Henderson’s Water Street District Brings the Past to Life.
The city of Henderson is all about re-invention, re-imagining, and redevelopment. Starting out as a small town built around an industrial plant, it today sprawls across more than 105 square miles, from the M Resort in the west to Lake Las Vegas in the east. Although more than 277,000 people now call Henderson home, many of them have never even visited downtown Henderson, the place where it all started.
At the heart of the Henderson story is the Water Street District which began as the city’s original “Main Street” back in the 1940s. During World War II, the Basic Magnesium Plant was built in the desert between Boulder City and Las Vegas to supply metal needed for munitions and airplane parts. A small town grew up to house and supply the plant’s 14,000 employees, but when the war ended, the town almost ended, too. In 1947, the federal government planned to sell the entire town as war surplus property. However, the Nevada Legislature wasn’t ready to give up on Henderson and managed to save it. The scrappy little town that refused to die was incorporated in 1953 with 13-square miles of land and about 7,400 residents.
As late as the 1970s, getting to Henderson from Las Vegas required a long drive down Boulder Highway. With the development of Green Valley, beginning in 1978, and the extension of Highway 95 in the 1980s, the two cities gradually grew closer together. Although a line on the map today separates Las Vegas and Henderson in many places, Henderson has always maintained an independent identity.
Nowhere is this more evident than on Water Street, which has clung to its small town roots through good times and bad. The City of Henderson Redevelopment Agency established the Water Street District to breathe life back into an area of empty storefronts and vacant lots along the once-bustling main street. Rather than give in to the trend toward big-box stores and cookie-cutter franchises, the city elected to maintain the historic character of the district. It provides grants and loans to help new businesses get started and assist existing businesses that want to remodel and expand. The Water Street District is now home to a myriad of mom-and-pop businesses that include art galleries, gift shops, a bakery, cafes, and locals casinos.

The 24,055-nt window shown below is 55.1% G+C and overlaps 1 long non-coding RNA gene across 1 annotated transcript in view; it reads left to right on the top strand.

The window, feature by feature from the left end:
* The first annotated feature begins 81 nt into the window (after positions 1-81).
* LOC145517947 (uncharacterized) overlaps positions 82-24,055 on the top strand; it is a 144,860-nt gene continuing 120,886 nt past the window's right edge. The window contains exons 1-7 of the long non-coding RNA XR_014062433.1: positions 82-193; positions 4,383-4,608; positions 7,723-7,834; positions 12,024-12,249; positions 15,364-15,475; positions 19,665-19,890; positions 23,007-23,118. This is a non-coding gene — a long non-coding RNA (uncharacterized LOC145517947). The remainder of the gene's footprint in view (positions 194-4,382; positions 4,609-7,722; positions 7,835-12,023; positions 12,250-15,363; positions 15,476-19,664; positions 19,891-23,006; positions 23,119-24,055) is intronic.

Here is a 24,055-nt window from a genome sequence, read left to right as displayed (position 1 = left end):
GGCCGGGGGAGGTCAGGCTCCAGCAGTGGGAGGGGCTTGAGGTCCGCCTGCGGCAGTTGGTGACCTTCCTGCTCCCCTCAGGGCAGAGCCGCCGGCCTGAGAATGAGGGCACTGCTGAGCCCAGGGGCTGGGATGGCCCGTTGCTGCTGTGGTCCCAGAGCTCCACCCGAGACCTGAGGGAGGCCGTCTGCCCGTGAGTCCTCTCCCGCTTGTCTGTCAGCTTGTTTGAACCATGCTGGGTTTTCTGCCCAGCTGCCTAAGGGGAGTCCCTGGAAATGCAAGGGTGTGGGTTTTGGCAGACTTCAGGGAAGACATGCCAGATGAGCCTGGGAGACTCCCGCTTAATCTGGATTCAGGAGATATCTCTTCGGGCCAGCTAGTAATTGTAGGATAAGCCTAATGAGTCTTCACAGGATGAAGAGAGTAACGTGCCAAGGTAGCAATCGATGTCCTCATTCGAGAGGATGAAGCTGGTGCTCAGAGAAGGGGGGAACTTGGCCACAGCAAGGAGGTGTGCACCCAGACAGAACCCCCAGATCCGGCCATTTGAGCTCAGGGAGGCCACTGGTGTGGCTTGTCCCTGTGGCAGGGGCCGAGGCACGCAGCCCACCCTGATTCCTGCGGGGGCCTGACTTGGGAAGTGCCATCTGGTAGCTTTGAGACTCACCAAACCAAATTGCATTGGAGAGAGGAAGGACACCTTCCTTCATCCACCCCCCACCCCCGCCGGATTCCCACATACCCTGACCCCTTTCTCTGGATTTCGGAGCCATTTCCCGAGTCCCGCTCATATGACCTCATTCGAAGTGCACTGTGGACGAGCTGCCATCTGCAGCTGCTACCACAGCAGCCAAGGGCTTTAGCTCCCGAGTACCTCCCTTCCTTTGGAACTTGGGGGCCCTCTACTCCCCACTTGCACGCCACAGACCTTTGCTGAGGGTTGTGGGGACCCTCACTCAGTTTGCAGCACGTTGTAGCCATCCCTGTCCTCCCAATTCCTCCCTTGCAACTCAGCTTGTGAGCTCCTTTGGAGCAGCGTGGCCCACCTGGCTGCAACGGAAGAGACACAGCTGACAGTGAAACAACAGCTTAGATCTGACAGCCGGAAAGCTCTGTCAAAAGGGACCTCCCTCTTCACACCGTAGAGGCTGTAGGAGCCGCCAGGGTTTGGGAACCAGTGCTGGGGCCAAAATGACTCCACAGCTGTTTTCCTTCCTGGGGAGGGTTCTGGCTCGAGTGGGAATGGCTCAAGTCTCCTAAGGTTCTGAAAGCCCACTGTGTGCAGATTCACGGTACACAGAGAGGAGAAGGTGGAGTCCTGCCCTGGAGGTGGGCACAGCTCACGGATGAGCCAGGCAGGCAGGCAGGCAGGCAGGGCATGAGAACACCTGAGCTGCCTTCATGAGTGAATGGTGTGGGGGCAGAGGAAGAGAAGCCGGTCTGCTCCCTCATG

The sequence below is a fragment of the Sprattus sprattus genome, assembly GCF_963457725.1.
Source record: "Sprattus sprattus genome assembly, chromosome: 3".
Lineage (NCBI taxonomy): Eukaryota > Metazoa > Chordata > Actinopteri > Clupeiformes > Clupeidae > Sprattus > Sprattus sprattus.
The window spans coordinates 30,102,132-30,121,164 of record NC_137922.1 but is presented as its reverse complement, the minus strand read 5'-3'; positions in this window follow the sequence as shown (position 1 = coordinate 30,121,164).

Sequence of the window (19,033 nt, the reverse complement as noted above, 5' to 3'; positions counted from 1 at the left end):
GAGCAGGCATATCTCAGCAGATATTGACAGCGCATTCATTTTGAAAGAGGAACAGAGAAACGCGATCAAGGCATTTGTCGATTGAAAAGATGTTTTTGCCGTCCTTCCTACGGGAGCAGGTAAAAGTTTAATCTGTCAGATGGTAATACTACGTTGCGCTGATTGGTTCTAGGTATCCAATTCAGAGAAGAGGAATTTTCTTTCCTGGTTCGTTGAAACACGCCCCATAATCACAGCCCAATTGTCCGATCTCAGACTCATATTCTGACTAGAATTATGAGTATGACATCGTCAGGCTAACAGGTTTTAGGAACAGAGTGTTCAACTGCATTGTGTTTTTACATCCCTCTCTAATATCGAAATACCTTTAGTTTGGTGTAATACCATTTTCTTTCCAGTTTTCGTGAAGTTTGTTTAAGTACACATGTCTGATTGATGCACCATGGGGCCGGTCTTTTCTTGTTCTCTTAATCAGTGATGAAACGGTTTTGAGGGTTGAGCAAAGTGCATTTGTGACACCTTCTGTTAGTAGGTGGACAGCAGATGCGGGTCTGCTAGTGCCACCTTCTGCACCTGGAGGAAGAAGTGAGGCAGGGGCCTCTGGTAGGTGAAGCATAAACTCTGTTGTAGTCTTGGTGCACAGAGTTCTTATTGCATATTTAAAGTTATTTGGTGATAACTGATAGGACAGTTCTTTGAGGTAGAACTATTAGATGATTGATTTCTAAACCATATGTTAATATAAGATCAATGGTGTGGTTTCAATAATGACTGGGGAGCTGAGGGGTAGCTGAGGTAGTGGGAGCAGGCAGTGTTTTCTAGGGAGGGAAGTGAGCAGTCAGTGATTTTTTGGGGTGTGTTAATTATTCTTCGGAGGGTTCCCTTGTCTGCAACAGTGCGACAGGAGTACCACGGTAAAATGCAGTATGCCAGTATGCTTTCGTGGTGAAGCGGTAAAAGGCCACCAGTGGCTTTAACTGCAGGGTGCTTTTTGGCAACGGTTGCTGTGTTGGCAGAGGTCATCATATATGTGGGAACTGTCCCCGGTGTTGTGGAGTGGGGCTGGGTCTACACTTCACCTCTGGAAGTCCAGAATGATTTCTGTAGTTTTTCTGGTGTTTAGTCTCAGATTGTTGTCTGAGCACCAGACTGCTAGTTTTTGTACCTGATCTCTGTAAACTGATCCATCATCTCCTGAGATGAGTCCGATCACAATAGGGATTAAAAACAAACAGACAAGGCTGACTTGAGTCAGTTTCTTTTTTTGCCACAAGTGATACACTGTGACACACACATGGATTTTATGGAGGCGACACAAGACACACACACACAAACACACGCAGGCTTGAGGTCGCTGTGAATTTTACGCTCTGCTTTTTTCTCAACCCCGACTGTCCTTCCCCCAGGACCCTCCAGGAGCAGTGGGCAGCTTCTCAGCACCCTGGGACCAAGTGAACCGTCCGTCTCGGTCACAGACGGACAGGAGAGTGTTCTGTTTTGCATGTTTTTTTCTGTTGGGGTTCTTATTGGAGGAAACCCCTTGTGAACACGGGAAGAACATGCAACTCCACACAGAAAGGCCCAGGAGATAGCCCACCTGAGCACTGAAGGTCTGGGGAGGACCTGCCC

To attract more visitors to downtown, Henderson sponsors a variety of special events, including the St. Patrick’s Day Festival and Parade in March, the Henderson Heritage Parade and Festival in April, and the Super Run Classic Car Show in September. Every week there’s some reason to visit downtown, whether it’s a family bicycle rally, an art festival, or the Henderson Farmers Market held each Thursday. And that’s not counting all the special events and meetings held at the Henderson Events Plaza & Henderson Convention Center.
Walk down Water Street on a quiet afternoon, and it’s easy to imagine yourself back in the 1960s. The business owners I recently spoke with share the same spirit of re-invention as their city. Flemming Pedersen, the owner of Chef Flemming’s BakeShop on Water Street, moved to Henderson in 1980 to work as an executive pastry chef for several local casinos. When he and his wife Cheré decided to open their own bakery in 2008, they chose downtown Henderson because of its potential for growth. Although the shop opened just as the recession was hitting southern Nevada, it has managed to survive due to its growing reputation for special-occasion cakes, as well as Danish pastries and other goodies baked fresh on the premises.